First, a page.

Researchers Discover New Non-Toxic Method to Produce Graphene Oxide

Researchers Discover New Non-Toxic Method to Produce Graphene Oxide

Scientists at Umeå University have found a new method to produce high quality graphene oxide in a safer, more sustainable way.

Graphene, and graphene oxide, is used across a variety of industries – from electronics and energy storage to biomedical devices and composites. Each of these applications require high-quality graphene to be the most efficient. However, previous methods of production have either resulted in defects, or have been too dangerous to be feasible on a larger scale. 

For example, the Brodie method, first pioneered in the 1850s, produces graphene oxide with a nearly defect-free end result – using potassium chlorate to oxidate the carbon-based graphene. However, it’s not widely used (or commercially viable) due to the need for dangerous fuming nitric acid, and explosive by-products like chlorine dioxide.

In contrast, the more commonly used Hummers method is much safer. During this process, scientists introduce additional oxygen molecules to graphene using sulphuric acid, with potassium permanganate and sodium nitrate as catalysts for the reaction. Unfortunately, introducing heteroatoms (any atom that isn’t carbon or hydrogen) causes defects in the resultant graphene oxide – which is then transferred to any graphene products you wish to make.

Therein lies the problem; and is where Alexandr Talyzin and his research team focused their efforts in creating a new, safer method of graphene oxide production without sacrificing quality or integrity.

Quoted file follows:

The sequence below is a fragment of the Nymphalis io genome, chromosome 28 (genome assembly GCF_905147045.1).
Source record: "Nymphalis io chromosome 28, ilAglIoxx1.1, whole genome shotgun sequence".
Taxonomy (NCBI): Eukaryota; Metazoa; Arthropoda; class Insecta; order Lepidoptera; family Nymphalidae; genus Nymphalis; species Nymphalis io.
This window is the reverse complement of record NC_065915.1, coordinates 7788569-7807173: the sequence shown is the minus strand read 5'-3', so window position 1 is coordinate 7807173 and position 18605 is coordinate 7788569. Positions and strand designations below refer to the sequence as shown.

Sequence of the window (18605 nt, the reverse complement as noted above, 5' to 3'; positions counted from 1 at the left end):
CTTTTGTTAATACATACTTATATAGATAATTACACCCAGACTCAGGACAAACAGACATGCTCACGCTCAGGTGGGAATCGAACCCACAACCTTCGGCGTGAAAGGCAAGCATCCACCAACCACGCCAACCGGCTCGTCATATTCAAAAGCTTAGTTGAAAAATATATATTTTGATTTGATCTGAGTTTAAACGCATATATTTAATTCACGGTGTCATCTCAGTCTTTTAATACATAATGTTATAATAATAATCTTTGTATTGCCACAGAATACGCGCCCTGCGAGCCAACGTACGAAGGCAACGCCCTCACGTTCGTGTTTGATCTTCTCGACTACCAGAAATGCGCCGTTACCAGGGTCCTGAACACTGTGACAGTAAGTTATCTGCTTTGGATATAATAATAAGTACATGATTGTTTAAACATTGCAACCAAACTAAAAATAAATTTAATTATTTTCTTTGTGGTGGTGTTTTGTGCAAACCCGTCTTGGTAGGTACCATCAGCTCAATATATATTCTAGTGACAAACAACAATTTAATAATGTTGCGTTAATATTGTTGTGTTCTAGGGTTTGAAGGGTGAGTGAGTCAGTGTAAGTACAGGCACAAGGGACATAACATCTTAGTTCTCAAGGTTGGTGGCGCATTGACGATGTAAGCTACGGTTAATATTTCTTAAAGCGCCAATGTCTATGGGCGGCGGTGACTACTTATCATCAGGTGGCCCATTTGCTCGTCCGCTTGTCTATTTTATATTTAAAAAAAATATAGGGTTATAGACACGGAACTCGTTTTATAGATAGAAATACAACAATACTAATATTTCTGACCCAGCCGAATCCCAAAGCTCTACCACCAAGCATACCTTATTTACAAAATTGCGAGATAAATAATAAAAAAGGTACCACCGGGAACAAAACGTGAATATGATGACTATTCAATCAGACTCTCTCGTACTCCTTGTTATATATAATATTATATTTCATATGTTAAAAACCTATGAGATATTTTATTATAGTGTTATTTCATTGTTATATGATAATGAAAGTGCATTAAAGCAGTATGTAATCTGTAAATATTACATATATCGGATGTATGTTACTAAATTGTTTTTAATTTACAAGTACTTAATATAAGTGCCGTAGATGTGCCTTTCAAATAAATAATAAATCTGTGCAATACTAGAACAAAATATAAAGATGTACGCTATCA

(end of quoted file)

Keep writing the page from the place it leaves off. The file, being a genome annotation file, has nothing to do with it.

During their experimentation, the scientists used a combination of the acid from the Hummers method (H2SO4, a.k.a. sulphuric acid) and the oxidant from the Brodie method (KClO3, or potassium chlorate). This has allowed them to use a simplified synthesis process to produce graphene oxide with minimal defects. The best of both worlds!

According to Talyzin, there are several reasons why the new method (which he proposes should be named after Bartosz Gurzeda, a researcher in the group) should become as popular as the Hummer method in the future of graphene oxide, and graphene production.

For one, defect-free graphene oxide produces superior graphene, which is vital in the preparation and production of protective coatings, membranes, and sensors across a range of industries. Additionally, there has been a recent research trend in exploring what graphene oxide itself can be used for. Layered graphene oxide membranes may have possible applications in water filtration to produce more drinkable water, as well as potential pollutant filtration systems.

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